If advertising has a patron saint, it is Bernie Flanagan. Whenever the welfare of advertising was at stake, he was on the front line. As chairman of the American Advertising Federation in 1987, he was instrumental in helping defeat advertising tax initiatives at the state and national level. His famous "ax the tax" rally captured national attention and was featured on the NBC Nightly News. Of course, the tax was rescinded.
Flanagan spent most of his career with Dow Jones, joining the company in 1955 as an advertising sales representative and climbing the ranks to become corporate vice president, marketing and advertising in 1990. He also served as publisher of Barron’s and president of the Magazine Group in the late 1970s. Bernie has been a tireless leader, volunteer and primary supporter of industry groups like the AAF, the Association of National Advertisers and the American Association of Advertising Agencies.
Flanagan has served for many years on the board of the Advertising Club of New York and the AAF. He also generously offers his time and vast experience to advertising clubs. He developed a program from his Creative Leaders Series, a campaign he initiated for The Wall Street Journal, called "A Meeting of Minds," which he brings to clubs across the country. He was one of the first supporters of the AAF’s Advertising Hall of Achievement, and has served as judge for many years.
He eloquently argued the benefits of advertising in the midst of recessions. He persuaded Dow Jones to embark upon a corporate image campaign and encouraged other advertisers to do likewise. From this belief in the power of branding came the corporate leaders series of ads he initiated at The Wall Street Journal, which focused on the value of corporate advertising. And he was the first chairman of Ad Day New York, created to convince New York politicians of the value of advertising to the city.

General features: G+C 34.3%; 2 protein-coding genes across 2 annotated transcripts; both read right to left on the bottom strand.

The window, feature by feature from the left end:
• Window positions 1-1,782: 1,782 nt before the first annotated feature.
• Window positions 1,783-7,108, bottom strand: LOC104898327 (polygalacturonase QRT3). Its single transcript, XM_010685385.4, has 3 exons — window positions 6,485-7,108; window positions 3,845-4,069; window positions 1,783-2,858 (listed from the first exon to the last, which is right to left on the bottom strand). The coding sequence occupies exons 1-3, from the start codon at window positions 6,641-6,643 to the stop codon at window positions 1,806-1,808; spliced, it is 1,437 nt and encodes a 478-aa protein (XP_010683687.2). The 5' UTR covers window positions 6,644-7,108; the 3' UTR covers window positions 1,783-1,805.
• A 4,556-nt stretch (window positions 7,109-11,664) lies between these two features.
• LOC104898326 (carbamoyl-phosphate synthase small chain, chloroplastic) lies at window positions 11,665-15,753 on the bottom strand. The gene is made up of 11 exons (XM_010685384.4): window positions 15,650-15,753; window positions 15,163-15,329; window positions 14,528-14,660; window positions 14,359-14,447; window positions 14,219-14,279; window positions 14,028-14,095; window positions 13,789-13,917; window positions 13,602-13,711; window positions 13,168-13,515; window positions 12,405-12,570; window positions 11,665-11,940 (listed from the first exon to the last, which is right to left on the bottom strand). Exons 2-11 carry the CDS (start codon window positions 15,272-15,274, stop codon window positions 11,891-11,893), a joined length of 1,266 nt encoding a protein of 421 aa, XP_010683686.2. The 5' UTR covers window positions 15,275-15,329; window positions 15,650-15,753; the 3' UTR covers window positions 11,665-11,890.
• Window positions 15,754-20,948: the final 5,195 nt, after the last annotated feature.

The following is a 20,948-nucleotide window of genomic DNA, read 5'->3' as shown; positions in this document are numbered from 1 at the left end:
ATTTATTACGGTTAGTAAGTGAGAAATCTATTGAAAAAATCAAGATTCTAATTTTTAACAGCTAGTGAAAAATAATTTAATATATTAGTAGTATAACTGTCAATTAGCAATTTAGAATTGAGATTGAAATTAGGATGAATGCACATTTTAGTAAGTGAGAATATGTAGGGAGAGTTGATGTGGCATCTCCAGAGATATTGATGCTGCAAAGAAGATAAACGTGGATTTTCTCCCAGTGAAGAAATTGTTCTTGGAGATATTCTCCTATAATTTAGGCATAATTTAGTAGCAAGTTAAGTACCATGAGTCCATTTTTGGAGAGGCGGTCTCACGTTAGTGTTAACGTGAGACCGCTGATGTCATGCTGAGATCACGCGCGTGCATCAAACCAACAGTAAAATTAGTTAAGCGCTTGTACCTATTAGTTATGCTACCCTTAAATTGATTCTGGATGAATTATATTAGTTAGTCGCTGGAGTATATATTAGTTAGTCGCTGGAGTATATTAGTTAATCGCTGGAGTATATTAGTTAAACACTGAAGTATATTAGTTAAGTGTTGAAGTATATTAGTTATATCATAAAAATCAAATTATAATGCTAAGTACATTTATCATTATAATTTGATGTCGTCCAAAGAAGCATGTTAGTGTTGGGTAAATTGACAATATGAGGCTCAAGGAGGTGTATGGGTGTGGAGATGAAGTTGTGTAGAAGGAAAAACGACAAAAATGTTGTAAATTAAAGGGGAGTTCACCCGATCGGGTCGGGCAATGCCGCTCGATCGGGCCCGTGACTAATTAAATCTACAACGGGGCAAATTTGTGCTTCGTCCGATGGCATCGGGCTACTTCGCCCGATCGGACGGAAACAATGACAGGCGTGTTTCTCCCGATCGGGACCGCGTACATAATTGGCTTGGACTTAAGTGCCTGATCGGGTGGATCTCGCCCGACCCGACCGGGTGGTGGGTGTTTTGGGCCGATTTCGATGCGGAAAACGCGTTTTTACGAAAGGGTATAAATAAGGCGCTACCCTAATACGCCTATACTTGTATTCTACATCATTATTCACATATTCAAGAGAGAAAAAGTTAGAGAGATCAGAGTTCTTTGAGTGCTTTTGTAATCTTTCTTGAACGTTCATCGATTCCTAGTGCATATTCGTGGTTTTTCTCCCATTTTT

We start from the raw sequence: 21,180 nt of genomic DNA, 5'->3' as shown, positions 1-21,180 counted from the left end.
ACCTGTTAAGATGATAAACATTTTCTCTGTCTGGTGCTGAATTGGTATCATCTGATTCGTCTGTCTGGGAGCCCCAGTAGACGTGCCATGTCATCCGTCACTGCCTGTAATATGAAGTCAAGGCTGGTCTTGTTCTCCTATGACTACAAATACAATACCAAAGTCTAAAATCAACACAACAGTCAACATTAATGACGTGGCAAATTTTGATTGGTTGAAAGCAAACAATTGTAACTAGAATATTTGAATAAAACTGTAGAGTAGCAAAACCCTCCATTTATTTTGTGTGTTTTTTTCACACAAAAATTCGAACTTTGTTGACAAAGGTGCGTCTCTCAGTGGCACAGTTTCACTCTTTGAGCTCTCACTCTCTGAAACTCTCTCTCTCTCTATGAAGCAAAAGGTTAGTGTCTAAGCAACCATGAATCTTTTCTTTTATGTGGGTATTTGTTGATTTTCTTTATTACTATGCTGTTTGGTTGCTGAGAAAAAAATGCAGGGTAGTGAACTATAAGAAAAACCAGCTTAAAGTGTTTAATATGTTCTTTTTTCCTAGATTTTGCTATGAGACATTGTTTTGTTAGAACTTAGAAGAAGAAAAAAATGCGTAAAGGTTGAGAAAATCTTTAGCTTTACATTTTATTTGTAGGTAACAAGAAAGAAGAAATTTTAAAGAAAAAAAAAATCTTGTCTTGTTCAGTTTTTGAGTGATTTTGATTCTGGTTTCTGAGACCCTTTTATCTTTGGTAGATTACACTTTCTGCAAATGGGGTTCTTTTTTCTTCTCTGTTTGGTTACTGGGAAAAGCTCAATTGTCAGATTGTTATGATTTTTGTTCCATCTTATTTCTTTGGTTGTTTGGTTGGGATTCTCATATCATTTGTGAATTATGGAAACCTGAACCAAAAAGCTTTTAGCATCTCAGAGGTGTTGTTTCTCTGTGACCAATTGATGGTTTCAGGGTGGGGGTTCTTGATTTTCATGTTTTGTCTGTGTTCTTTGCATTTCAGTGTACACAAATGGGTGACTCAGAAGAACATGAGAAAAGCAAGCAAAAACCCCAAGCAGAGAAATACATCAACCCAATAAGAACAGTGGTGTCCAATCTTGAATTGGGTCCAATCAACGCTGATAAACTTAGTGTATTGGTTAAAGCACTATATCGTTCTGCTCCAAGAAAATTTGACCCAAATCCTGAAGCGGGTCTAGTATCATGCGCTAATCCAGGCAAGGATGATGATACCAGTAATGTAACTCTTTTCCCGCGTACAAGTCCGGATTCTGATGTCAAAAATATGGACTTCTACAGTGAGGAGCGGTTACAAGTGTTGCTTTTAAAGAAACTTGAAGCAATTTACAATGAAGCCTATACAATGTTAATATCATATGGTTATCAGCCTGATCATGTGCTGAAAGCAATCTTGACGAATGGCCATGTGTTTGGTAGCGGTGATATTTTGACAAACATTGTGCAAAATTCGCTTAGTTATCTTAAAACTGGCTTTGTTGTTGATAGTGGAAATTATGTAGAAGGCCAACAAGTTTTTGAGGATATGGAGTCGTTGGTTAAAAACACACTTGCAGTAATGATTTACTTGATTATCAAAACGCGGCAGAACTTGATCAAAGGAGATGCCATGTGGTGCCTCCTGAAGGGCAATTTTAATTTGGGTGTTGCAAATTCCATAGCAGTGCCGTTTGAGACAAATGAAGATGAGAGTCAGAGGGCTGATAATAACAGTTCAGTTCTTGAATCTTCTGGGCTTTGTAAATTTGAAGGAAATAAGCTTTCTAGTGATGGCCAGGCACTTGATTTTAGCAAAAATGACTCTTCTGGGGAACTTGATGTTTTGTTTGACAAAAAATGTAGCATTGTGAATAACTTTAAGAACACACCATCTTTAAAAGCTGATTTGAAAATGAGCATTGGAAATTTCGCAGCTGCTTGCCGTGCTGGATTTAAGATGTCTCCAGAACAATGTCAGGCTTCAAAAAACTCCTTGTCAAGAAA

Flanagan is also proof that creativity is not the sole province of ad agencies. He was responsible for innovations like the regional editions and special issues’ sections of The Wall Street Journal. His Creative Leaders Series at the newspaper was a tribute to the ad business that extolled the virtues of industry creativity.
On a lighter note, Flanagan, along with six other executives at a meeting, decided that camaraderie and
fellowship were sadly missing from the fast-paced advertising industry of the 1990s. In 1993, they founded the Chumley Society and elected Flanagan the first Imperial Gherkin. The group meets irregularly at Chumley’s in Greenwich Village, an old-time speakeasy. Today, the Society numbers about 1,000 members, with chapters in Los Angeles and Detroit.
The New York chapter of the Business Marketing Association named him publication executive of the year in 1989 and again in 1993. He is also the recipient of the Silver Medal and the Bart Cummings Gold Medal.